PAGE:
Children and young people’s mental health nursing faces a perfect storm, MPs hear

Cuts in education, CPD and school nursing are hampering services, says RCN

Cuts in education, CPD and school nursing are hampering services, says RCN

Dame Donna Kinnair giving evidence to the Commons public accounts committee

Cuts to nurse education and bursaries coupled with vacancies are affecting children and young people's mental health services, healthcare experts have told MPs.

The RCN's acting general secretary Dame Donna Kinnair told a cross-party group there is a gap between need and nurses’ ability to provide mental health services.

Workforce shortfall

‘It isn’t that nobody wants to provide the service, we just don’t have the ability with the workforce we have,' she told the Commons' public accounts committee this week.

‘We’ve created almost the perfect storm, particularly for the nursing profession: we’ve cut education, taken away continuing professional development, so it is almost impossible to gain the extra skills needed.’

The government announced £1.4 billion of funding for England's child and adolescent mental health services between 2016/17 and 2020/21 after it emerged thousands were being refused treatment because they did not meet eligibility criteria.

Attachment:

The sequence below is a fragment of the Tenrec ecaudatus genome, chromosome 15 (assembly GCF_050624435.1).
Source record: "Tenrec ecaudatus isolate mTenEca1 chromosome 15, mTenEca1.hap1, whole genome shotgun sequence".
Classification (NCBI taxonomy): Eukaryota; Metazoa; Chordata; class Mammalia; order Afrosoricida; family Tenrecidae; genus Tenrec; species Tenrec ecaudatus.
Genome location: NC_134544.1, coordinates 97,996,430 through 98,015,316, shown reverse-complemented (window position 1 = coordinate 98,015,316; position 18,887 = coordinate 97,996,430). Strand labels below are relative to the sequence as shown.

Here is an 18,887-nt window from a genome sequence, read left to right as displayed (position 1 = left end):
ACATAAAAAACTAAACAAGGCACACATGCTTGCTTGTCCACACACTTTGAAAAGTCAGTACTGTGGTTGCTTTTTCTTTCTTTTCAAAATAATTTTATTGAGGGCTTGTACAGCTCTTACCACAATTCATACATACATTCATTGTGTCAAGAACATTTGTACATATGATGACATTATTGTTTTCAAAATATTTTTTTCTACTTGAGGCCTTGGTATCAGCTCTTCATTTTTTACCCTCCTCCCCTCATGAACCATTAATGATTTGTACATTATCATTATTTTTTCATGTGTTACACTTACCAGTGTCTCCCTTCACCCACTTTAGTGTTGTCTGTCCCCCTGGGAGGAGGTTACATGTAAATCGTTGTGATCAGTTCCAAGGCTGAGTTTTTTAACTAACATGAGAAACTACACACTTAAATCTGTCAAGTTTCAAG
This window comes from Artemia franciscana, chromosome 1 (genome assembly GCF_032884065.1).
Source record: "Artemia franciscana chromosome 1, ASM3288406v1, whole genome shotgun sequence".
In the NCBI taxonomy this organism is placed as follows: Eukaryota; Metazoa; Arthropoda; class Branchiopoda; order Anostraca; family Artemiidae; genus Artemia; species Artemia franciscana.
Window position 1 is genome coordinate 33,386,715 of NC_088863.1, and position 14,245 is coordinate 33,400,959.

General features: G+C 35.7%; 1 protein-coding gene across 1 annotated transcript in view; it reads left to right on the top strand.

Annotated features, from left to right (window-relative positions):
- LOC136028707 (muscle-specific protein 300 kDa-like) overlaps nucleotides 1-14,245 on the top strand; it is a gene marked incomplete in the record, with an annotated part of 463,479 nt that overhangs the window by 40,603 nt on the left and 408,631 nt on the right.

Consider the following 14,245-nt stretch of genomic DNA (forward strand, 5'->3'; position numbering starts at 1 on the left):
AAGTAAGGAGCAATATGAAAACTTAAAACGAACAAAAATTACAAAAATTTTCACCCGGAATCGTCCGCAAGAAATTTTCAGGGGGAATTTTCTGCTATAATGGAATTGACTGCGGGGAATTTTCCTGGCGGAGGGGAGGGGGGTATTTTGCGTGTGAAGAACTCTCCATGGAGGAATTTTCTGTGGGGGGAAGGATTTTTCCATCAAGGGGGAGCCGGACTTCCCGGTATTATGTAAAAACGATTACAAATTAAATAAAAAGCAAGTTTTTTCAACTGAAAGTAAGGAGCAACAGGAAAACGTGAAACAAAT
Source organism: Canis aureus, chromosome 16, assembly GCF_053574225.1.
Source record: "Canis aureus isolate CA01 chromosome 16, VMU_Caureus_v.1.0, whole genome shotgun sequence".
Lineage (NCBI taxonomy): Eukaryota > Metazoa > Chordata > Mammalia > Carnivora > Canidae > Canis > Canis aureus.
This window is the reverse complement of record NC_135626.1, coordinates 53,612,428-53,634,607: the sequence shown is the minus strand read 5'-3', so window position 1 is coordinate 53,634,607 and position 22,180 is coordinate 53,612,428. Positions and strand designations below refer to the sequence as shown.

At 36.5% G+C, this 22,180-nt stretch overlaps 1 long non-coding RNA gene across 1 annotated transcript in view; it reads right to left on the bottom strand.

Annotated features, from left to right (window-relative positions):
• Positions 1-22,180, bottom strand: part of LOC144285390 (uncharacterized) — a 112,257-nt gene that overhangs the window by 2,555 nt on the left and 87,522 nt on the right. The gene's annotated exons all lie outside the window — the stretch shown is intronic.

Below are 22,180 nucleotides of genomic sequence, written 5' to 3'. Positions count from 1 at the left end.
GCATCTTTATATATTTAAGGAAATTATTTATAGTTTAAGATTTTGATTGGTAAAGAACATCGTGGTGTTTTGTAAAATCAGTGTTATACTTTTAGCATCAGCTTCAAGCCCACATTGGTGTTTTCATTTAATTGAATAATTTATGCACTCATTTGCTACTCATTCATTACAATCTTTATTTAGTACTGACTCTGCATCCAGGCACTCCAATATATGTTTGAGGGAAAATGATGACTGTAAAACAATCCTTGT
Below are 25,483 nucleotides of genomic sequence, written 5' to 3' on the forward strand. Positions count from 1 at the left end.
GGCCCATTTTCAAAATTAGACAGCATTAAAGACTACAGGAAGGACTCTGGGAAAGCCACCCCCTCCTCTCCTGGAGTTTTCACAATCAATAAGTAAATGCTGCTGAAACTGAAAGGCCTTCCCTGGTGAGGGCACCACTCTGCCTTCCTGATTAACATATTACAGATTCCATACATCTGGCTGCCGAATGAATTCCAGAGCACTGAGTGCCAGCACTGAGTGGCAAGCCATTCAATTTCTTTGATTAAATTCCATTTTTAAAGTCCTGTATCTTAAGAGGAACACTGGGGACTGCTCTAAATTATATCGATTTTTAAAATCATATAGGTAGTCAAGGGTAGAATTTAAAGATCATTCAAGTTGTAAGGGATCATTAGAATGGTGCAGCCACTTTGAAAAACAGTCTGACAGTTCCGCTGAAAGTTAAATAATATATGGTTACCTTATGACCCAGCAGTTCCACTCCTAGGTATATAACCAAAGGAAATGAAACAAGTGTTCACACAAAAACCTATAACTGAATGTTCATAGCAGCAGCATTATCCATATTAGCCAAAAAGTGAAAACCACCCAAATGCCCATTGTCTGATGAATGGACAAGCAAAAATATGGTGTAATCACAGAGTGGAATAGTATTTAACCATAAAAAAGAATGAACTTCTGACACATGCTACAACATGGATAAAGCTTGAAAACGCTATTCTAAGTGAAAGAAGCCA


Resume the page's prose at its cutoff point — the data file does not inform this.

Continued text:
Extra funding

Earlier this week chancellor Philip Hammond promised an extra £2 billion a year for mental health services, including children and young people's services.

Professor Kinnair told the committee school nursing had ‘almost been eradicated’.

She said: ‘What we know in the next two years is that there are going to be even more cuts to local authorities which means more cuts to school nursing and health visiting.’

She called for the commissioning of health visiting and school nursing, currently commissioned by local authorities, to be returned to the NHS to avoid the current ‘piecemeal approach’.

Effect of nursing bursary's demise

Health Education England chief executive Ian Cummings said the loss of student bursaries had caused the numbers of mature students, who had been historically attracted to mental health nursing, to plummet.

He said: ‘We've seen a broadly flat level of people applying for mental health nurse training places over the last two or three years.'  He added this trend coincided with the demise of the nursing bursary.

He said HEE was trying to combat the loss by focusing on pathways to qualification that allow people to train while working.

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